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On average about 800,000 people commit suicide every year, 86% of them in low- and middle-income countries. (WHO)
Read about CBM and community mental health

World Humanitarian Day 2015

17-08-2015
two men sitting on the floor; there is also a wheelchair
© CBM
Krishna Bahadur Bista (right), District Coordinator of Sindhupalchowk Ageing and Disability Focal Point, talking with Buddhi Man, who lost his house in the 2015 Nepal earthquake.

World Humanitarian Day - 19 August - is a time to recognise those who face danger and adversity in order to help others. This year, CBM focuses on staff from our partners who have been involved in our response to the 2015 Nepal Earthquake.

Inspiring the World's Humanity

The theme for World Humanitarian Day 2015, is 'Inspiring the World's Humanity'. CBM recognises this day by highlighting the thoughts and opinions of several of our partner staff who have been involved in our response to the 2015 Nepal Earthquake. Read these below...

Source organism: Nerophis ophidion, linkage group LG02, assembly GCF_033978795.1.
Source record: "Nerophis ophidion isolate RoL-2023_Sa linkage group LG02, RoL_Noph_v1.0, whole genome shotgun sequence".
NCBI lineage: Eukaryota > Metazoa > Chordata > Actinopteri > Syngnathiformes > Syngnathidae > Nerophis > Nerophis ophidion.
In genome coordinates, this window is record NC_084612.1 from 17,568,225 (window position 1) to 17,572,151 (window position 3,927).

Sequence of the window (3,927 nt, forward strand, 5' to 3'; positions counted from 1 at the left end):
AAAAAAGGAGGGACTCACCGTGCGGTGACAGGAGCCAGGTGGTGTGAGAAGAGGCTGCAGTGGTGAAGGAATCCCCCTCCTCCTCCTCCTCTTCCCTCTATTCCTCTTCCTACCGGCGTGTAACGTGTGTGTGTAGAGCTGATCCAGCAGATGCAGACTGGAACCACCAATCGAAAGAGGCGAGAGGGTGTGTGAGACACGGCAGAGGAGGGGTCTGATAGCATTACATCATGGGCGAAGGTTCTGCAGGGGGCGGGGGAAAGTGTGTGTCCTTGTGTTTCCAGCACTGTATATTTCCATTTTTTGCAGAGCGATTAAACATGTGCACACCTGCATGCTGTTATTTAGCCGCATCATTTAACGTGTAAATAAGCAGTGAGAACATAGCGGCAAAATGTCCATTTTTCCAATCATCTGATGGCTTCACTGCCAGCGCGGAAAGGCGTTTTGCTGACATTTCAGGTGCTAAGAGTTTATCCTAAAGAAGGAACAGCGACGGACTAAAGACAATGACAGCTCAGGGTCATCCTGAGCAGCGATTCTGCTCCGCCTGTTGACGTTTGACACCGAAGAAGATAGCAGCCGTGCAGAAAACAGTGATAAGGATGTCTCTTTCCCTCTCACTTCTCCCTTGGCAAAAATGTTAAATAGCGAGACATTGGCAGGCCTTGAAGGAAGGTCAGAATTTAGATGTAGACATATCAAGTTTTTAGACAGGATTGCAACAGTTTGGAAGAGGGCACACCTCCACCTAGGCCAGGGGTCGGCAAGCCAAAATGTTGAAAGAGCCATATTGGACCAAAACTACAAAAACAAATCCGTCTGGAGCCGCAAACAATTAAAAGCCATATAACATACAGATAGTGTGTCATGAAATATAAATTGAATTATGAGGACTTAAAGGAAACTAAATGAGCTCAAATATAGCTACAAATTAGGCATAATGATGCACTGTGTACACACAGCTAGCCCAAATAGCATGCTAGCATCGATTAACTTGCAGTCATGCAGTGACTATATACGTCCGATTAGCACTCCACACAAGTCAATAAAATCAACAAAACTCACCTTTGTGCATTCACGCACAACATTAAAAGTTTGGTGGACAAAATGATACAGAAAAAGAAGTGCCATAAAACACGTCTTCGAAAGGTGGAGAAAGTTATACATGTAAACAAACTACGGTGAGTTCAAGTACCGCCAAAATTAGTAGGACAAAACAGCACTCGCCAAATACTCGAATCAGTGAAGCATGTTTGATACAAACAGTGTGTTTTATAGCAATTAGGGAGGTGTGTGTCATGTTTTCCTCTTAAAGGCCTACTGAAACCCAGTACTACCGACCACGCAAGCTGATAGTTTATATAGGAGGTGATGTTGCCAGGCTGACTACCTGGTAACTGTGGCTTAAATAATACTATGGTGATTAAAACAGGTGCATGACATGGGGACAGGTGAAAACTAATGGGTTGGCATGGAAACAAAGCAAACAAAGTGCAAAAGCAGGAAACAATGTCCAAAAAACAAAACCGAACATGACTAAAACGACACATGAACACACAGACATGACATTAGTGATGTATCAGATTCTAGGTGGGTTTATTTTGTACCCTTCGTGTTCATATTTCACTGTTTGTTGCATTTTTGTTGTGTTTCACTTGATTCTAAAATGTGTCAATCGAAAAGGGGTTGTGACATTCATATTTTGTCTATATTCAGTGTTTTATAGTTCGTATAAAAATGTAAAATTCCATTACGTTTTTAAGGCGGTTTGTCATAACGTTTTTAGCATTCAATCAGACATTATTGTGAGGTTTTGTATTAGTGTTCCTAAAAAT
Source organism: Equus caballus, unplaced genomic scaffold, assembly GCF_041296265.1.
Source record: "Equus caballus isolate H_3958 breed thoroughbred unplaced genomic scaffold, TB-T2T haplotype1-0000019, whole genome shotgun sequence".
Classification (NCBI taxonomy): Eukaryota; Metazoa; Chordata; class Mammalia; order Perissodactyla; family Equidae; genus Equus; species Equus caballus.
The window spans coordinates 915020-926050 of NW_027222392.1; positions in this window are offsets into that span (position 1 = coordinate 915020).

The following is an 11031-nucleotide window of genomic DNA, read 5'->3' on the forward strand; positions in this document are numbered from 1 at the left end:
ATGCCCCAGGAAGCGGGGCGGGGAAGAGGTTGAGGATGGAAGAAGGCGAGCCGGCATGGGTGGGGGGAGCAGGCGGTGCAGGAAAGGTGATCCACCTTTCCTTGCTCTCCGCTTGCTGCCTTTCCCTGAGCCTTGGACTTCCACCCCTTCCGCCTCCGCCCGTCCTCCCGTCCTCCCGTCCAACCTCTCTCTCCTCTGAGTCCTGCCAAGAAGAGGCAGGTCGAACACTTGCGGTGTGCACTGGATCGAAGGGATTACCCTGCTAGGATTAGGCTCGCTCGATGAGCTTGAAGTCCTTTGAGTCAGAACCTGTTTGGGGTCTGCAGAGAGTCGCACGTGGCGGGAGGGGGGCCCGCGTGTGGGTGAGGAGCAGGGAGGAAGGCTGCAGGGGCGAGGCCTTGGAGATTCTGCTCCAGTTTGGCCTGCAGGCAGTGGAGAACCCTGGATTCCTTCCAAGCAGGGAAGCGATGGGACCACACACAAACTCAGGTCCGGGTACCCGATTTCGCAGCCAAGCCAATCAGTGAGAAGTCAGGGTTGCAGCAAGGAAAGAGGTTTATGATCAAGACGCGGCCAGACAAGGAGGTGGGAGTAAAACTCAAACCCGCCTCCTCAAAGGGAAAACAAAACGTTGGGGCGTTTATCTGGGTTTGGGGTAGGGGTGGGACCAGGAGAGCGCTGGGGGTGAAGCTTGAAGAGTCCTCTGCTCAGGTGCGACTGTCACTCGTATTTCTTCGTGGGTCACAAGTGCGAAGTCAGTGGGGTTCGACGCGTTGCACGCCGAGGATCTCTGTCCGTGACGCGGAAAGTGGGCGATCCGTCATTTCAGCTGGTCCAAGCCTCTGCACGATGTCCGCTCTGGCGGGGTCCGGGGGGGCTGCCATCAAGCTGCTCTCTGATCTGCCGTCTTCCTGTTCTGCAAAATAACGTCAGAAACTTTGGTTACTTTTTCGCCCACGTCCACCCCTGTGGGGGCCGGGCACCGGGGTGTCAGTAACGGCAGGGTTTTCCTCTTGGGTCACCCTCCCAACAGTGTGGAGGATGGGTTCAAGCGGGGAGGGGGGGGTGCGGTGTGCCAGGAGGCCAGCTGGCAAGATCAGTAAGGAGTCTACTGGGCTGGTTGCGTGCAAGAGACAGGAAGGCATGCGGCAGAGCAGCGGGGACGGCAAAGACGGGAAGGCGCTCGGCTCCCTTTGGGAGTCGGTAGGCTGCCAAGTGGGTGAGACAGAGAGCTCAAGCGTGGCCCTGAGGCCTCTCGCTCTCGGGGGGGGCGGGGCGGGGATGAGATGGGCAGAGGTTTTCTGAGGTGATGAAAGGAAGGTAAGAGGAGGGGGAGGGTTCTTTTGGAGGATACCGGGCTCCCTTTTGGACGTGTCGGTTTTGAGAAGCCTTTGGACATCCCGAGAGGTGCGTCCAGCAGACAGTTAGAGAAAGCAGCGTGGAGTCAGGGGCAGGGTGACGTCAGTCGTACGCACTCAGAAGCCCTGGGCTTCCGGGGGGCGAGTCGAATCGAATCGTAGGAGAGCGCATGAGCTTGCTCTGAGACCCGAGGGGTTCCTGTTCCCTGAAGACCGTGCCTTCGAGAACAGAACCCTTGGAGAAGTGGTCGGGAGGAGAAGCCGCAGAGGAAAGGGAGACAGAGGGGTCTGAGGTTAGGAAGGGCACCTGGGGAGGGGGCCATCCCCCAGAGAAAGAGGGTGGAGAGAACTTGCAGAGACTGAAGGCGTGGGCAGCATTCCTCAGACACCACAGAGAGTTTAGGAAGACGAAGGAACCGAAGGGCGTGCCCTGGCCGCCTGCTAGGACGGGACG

We also encourage you to become an active messenger of Humanity by donating your social media feed, or to simply join the global discussion, using hashtag #ShareHumanity.

About World Humanitarian Day

World Humanitarian Day is a time to recognise those who face danger and adversity in order to help others. The day was designated by the UN General Assembly to coincide with the anniversary of the 2003 bombing of the United Nations headquarters in Baghdad, Iraq.

Manish Prasai - Administrative Manager

headshot of a man ©NFDN
Manish Prasai is Administrative Manager of the National Federation of the Disabled Nepal (NFDN)

How do you feel about doing humanitarian work?
Actually nobody wants disaster and destruction but it happens and we have to accept it. In the aftermath of 25th April's devastating earthquake, on behalf of National Federation of the Disabled Nepal, I got an opportunity to be a part of emergency response program supported by CBM, UNICEF and other organisations. The situation brought lots of things over me at the same time such as emotion, tears, frustration, time pressures, difficulties, criticisms, hurry, quick decision and so on, amidst constant fear of regular aftershocks. However we started to work and when results started to come it gave me very big joy, satisfaction and confidence. Not only this, It has also taught me more about my duties towards my society and community.

What have been some of the challenges you have faced?